Bulgaria's New Parliament Votes Moratorium on Decisions of Outgoing Government
At its first meeting on Wednesday, the legal committee of the new Bulgarian Parliament took up proposed changes in the election legislation - a total of six bills - and a draft moratorium on some decisions made by the outgoing government.
After voting on the six bills, the committee adopted only the proposed changes to the Election Code by Parliament Chair Iva Rupcheva of There Is Such a People (TISP). The MPs abstained from voting on most of the other bills.
TISP's bill includes proposals to switch to distance electronic voting in the presidential elections this year, to establish a separate constituency for voters abroad, to introduce changes related to the members of the Central Election Commission (CEC), video surveillance of vote counting, and machine voting.
The draft revisions to the election rules have been tabled by the three newcomers to Parliament - TISP, Democratic Bulgaria, Rise Up! Thugs Out!, and the formerly ruling GERB party. They seek scrapping the limit on the number of overseas voting sections in non-EU countries (35); establishing a special constituency for overseas voters; allowing video monitoring of vote counting on election day; introducing mail-in voting; and changing the election administration. GERB want the proportional representation system with majoritarian voting, which is what TISP has been campaigning for, but now say it is not the time.
There is a near-consensus for establishing a constituency for overseas voters and making it possible to increase the voting
sections in non-EU countries, which is supported by most parties, and these two are likely to go through. Having more than 35 overseas voting sections across the world will mostly benefit Turkey, the UK and the US, all of which are home to large communities of Bulgarian migrants, who are currently faced with long waits if they want to vote in Bulgarian elections. Only GERB is willing to keep the cap on voting sections, according to the news media.
GERB also tend to oppose the idea of video monitoring of vote counting, but that idea has the strong support of all newcomers to
Desislava Atanasova of GERB-UDF said they do not support voting by mail or the revisions related to the election of CEC members.
All parties support introducing active voter registration. They are divided on whether and when the election administration
should be changed: TISP want a new Central Election Commission as soon as possible, but most others say such changes need to be made in calmer times and GERB warned that it would bring chaos in the election process.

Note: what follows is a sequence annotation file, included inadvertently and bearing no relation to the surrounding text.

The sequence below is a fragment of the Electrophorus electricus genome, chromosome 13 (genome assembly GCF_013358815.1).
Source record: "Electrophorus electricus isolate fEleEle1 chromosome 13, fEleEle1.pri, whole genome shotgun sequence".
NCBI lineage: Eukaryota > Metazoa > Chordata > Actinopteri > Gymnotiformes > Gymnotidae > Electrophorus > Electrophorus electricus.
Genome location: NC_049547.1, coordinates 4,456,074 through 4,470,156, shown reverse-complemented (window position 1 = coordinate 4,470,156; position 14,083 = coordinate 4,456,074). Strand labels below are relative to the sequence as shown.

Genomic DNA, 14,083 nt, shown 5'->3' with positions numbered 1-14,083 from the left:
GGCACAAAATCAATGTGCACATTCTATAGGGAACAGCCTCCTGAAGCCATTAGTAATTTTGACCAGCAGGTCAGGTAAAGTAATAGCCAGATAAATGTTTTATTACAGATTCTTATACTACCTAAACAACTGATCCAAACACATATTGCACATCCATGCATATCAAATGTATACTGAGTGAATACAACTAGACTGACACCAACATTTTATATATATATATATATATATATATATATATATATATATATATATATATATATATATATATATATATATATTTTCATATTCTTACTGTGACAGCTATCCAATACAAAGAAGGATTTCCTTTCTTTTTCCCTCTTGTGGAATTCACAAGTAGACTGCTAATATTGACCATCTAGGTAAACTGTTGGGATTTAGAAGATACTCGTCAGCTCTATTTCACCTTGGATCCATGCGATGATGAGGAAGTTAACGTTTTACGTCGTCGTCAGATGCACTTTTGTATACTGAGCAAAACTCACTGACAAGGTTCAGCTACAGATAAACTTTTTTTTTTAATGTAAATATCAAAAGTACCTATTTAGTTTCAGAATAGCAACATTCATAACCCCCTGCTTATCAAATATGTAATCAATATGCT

Rupcheva said that TISP supports GERB's bill related to the majoritarian system, with the caveat that an election system is not adopted overnight, as there are international standards to meet.
The draft moratorium on the Borissov government's decisions
The draft moratorium proposed by Ninova for some decision of the outgoing government concerning the awarding of concessions,
privatizations of state-owned and municipal hospitals and appointments in the management of regulators and companies with
over 50 per cent state-owned interest.
In media appearances the previous day, the Socialist leader warned that outgoing Prime Minister Boyko Borissov "was cementing his positions in the energy sector for another five years" by making key managerial appointments. "Extraordinary meetings appointed new boards in the [state-owned] energy companies, general meetings were held, tens of documents were collected, the Energy Ministry came up with an opinion and all this was submitted to the Registry Agency within 24 hours - something that normally takes weeks," said Ninova. She specified that this was the case with the Bulgarian Energy Holding, the Kozloduy N-plant and Minproekt, among others.
The Legal Committee did not adopt on first reading TISP's proposed amendments to the Political Parties Act, providing for lowering party subsidies from 8 leva to 1 lev per vote secured.
Parliament's Legal Affairs Committee adopted the two bills for deciding to impose a moratorium on the Council of Ministers' actions. One of the bills was tabled by Maya Manolova and the other one by Kornelia Ninova. The MPs voted item by item which Government actions will be included in the moratorium and how, so they can shape up a general piece of draft legislation to be put to the vote in plenary.
The general bill will include a moratorium on the awarding of concessions, including the setting of concession fees, as well as the issuance of permits for prospecting for mineral resources. There are demands to ban the taking and provision of state loans as per the Public Debt Act, dispositions involving the property of State-owned hospitals, among others.
The MPs rejected to include in the moratorium preventing Cabinet to sign new contracts under the Public Procurements Act worth over 1,000,000 leva./BTA
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